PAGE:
Medusa was originally a very beautiful woman in charge of protecting Athena's temple. Medusa had many suitors and refused them all. Then one night Poseidon in the shape of a horse seduced Medusa in Athena's temple and impregnated her. (George) Athena was so enraged that she turned Medusa and her gorgon sisters into hideous monsters. Medusa was by far the ugliest and one look from her could turn men into stone. Poor Medusa's fate was sealed after Perseus decided that he must retrieve her head. When Perseus cut off the gorgon's head her two sons were born from her neck. She gave birth to Pegasus. (George) After Medusa's demise Athena gave vials of Medusa's blood to Asklepius, the God of Healing. " It was said that blood from her right vein could cure and restore life, and that the blood from her left vein could slay and kill instantly." (George) Medusa's blood is symbolic of female menstrual blood and how the ancient people believed that if a woman was menstruating and a man saw her he could be turned into stone. (Le Van) "Menstrual blood was also thought to be the source of all mortal life and also of death, as the two are inseparable." (Le Van) Another interesting fact is that Medusa can also mean Metis, which was the consort Zeus had a fling with to create Athena. (Le Van) This points to the idea that Athena and Medusa were once the same deity that split.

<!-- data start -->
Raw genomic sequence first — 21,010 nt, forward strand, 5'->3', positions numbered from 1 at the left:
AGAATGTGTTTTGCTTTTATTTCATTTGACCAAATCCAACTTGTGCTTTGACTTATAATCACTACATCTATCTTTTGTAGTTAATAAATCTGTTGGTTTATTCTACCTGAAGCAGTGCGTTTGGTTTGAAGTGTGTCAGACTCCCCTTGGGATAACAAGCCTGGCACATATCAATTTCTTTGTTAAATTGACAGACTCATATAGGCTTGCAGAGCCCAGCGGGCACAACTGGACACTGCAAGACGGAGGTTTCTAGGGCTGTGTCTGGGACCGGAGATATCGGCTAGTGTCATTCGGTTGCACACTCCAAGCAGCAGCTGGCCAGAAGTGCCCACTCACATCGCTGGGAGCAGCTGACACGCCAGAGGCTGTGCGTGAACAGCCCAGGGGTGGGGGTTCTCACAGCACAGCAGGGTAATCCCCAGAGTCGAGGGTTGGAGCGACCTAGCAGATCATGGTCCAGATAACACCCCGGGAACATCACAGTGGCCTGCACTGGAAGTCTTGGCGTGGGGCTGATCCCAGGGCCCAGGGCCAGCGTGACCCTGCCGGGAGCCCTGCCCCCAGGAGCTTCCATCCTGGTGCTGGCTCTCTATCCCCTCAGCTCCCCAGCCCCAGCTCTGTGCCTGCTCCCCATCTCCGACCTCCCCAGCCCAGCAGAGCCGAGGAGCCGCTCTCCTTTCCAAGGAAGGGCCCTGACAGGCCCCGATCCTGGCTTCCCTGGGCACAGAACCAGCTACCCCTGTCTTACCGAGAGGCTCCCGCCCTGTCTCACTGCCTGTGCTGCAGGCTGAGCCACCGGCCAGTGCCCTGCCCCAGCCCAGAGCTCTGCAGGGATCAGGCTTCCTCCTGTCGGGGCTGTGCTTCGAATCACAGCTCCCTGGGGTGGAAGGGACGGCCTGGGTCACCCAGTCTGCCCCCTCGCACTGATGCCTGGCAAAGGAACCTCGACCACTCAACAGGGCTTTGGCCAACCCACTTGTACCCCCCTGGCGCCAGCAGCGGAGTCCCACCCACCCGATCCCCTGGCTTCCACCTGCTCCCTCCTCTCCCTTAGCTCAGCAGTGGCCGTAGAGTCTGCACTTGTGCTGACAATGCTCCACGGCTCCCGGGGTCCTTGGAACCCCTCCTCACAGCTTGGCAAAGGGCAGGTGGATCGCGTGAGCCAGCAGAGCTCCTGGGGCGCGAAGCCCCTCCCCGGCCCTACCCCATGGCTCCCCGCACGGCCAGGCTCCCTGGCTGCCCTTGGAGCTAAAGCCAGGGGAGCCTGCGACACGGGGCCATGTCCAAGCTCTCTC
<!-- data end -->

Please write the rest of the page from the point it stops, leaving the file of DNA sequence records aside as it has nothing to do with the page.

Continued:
The most prominent issue these two entities have in common is their correlation with serpents. Lore surrounding snakes had a dual meaning. Some cultures believe the snake to be evil and other believe it to be good. The snake represents both death/life, solar/lunar and poison/healing. The shedding of its skin represents reincarnation, or death and immortality. "The snake is considered to be the embodiment of all potentials of a physical,material and spiritual nature." (Conway 208) To the Greeks certain snakes were kept as pets because they were related to savior deities of the mystery cults and deities of healing. (Conway 209) Athena's temple had a caged serpent, possibly symbolic of Medusa's beheading. The Egptians also felt that the snake was a protector and a cobra was a traditional symbol for any female goddess. (Conway 200) This relates to Wadjet and Medusa because they embody binary opposite traits. Medusa was beauty with a hideous head. Wadjet was a fierce protector to the point that Ra had to fool her into getting drunk to make her stop killing. Snakes have always been a misunderstood creature and it is easy for modern people to classify snake related deities as evil. In reality they are just strong, misunderstood women. These two women in mythology understand how to be self sufficient and were persecuted for it. As matriarchal societies began to wane and patriarchal societies took over, the powerful women in the myths were demonized and either forgotten or killed.